By Jesse Taylor
As a third-year public relations student at Temple University, I have always been told the importance of writing. I’ve spent time as a student learning to the craft through classes and extracurriculars, not to mention writing for fun. But as I begin my career, the work I’ve been putting in may be challenged by a technology – ChatGPT that’s taking the world by storm.
Even though artificial intelligence is not an entirely new concept, this specific program has been gaining traction due to its incredible abilities. You can have it write just about anything for you, and in the world of public relations (where writing is key), this can be a huge benefit. I’ve been against the use of artificial intelligence, but I spent an afternoon testing ChatGPT and was shocked by the results.
Humans have something that technology lacks – feelings. So, can AI write in a manner to produce a certain tone and feeling? I decided to first experiment with an introduction to a blog. I asked it to write me an introduction to a blog about public relations students using ChatGPT. Here’s what it produced…
“Public relations is a critical field that involves creating and maintaining a positive image for individuals, organizations, and companies. With the rise of social media and the 24-hour news cycle, the role of public relations professionals has become even more essential. To stay ahead of the game, many students in public relations are turning to ChatGPT, a powerful language model that can assist with research, writing, and communication.”
To me, this seemed robotic. It lacked the personal touches that a good blog entails.
For another prompt, I asked it to write a press release. To my surprise, it produced a near-perfect release from two sentences of information I gave about an upcoming event, even pulling the details and a quote from the Internet. If the event information is not available on the internet, ChatGPT is still able to write a release if provided the details. I tested this by creating a fake event where I would be the host of a Q and A about my experience as a student at Temple University. I entered a time, place, date and broad details about what I would talk about at the fake event. Here’s what it wrote:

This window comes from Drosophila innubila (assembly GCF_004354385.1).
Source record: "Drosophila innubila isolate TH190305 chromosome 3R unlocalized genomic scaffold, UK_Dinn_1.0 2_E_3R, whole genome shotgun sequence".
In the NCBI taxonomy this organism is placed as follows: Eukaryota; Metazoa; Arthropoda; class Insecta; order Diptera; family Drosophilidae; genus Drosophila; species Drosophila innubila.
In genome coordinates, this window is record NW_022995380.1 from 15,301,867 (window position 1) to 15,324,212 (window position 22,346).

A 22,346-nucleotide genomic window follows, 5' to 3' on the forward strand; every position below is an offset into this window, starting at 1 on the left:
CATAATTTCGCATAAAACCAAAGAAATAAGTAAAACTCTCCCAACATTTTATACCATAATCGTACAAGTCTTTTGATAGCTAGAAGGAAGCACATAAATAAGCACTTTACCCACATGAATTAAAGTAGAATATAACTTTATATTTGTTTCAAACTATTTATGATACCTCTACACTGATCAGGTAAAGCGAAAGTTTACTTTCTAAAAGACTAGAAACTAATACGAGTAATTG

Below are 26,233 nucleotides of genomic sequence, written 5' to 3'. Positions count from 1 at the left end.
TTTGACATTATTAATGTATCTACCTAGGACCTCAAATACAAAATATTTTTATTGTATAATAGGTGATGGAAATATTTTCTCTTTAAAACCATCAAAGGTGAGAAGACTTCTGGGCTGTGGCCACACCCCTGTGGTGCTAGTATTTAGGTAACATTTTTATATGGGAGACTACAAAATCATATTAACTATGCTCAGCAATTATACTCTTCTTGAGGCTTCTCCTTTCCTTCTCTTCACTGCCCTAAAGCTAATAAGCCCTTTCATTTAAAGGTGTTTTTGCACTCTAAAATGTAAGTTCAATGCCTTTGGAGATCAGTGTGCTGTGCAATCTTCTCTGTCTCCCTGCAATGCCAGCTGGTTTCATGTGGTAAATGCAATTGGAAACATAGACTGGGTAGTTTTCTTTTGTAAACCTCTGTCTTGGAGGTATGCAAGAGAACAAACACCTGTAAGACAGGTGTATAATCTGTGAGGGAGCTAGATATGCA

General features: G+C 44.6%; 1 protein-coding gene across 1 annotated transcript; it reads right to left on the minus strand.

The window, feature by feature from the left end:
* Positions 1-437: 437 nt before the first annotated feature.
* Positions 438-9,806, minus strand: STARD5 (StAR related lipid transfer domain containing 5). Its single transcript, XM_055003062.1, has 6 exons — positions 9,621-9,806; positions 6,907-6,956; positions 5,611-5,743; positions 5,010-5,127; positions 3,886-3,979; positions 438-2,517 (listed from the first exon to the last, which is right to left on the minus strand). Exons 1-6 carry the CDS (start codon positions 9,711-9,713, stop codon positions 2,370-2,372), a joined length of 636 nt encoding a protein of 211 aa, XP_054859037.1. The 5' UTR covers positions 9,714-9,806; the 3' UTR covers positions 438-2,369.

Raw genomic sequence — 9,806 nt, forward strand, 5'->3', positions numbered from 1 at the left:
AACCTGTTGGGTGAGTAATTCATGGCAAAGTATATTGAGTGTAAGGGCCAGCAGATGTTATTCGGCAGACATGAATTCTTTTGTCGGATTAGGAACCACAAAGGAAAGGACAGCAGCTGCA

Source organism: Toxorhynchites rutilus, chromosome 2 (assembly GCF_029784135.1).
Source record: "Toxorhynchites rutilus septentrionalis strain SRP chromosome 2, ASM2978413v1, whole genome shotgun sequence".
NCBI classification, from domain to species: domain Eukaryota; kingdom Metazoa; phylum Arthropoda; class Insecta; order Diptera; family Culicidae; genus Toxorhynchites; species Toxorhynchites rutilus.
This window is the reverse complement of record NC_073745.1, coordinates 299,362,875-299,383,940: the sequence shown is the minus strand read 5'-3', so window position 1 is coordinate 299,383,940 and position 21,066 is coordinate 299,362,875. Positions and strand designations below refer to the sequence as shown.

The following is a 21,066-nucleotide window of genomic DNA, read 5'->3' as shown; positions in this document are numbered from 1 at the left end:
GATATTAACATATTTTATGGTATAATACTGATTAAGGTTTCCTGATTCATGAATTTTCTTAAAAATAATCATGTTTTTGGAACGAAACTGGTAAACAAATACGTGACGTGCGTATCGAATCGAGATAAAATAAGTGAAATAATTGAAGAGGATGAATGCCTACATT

“Philadelphia, PA – Temple University is pleased to announce an upcoming event called “Q and A with Jesse Taylor,” which will take place on April 30, 2023, at Mitten Hall. The event will feature Jesse Taylor, a Public Relations student at Temple, who will share her insights and experiences about the university and her involvement in extracurricular activities and internships.”
ChatGPT produced a well-written press release including four paragraphs and a boilerplate about Temple University. Some edits were needed, but at the least it acted as a time-saving outline.
Learning about AI tools
So, should PR students be learning about AI tools? Innovation is inevitable, and aspiring PR pros should be taught what to expect in their future careers. AI tools are becoming the future, and as aspiring practitioners start to enter the field, students should have knowledge of the tools that will impact them. As of now, I haven’t had any lessons dedicated to AI tools, but conversations have been happening in my classes as to whether we would like to learn about them. My professors have been conducting research on AI from students, and although they couldn’t share their findings with me yet, it will be interesting to see how my fellow classmates feel about this emerging technology.
I don’t want to rely solely on artificial intelligence for my writing, but it’s a valuable tool that I can anticipate serving a purpose in my future career.
*Headline written by ChatGPT
Rising Stars is a series of thoughts, reflections and perspectives by the interns at Devine + Partners. Jesse Taylor served as a spring intern at Devine+Partners. She is a junior public relations major at Temple University with a general business studies minor.